In the feature of the invention set forth in claim 7 the guide tube has a narrowed portion as an internal stop for fixing the evaporator side end of the throttle/capillary tube. Accordingly (claim 8), viewed in the inflow direction the narrowed portion lies downstream of the aperture of the intermediate tube and therefore inside the zone formed by the intermediate tube, the suction tube and the coolant duct.

Conveniently (claim 9) the outer end of the guide tube, into which the throttle/capillary tube is inserted during production, is widened to form a funnel. This also facilitates soldering.

As a whole the invention allows problem-free adaptation to the different constructional requirements of refrigerating apparatus manufactures.

Embodiments of the invention will now be explained.

The drawings show diagrammatically and partially or completely sectioned:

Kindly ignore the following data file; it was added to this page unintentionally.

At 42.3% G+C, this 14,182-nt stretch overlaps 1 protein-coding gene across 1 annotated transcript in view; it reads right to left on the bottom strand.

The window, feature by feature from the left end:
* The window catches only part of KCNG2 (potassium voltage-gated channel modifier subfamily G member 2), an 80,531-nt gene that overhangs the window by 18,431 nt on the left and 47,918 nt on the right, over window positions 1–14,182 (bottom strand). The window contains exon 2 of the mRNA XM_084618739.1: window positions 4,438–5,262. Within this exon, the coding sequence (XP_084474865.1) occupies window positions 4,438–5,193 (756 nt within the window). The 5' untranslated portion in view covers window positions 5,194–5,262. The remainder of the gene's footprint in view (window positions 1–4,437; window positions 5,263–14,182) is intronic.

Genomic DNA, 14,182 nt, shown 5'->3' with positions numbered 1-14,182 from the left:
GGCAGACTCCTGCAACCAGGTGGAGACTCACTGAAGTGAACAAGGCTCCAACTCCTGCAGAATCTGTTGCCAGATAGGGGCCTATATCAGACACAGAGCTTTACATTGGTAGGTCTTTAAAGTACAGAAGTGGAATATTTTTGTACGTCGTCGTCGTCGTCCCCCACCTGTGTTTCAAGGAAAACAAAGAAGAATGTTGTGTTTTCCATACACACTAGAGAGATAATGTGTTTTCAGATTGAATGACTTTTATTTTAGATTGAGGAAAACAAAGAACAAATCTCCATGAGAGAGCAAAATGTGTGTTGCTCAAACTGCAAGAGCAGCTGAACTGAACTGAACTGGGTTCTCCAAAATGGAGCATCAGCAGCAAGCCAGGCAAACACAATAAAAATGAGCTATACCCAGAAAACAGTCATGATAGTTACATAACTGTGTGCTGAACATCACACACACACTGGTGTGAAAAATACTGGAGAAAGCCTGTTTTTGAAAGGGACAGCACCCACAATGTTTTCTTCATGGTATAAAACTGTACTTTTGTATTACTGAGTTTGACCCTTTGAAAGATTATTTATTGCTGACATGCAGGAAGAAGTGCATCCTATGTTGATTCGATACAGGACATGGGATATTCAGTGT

FIG. 1 a refrigerating apparatus evaporator having a single tube connection,

FIG. 2 a single tube connection for an evaporator,

FIG. 3 another single tube connection for an evaporator,

FIG. 4 a construction of the single tube connection of a refrigerating apparatus evaporator, and

FIG. 5 another construction of a single tube connection.

According to FIG. 1 an evaporator plate 1 is built by two aluminium sheets lying on top of each other and being connected up to the channel width. A coolant duct 2 is formed in the evaporator plate 1 having an inlet zone 3 and an outlet zone 4. An arrow 5 shows the direction of flow in the inlet zone 3 and a further arrow 6 indicates the flow in the outlet zone 4.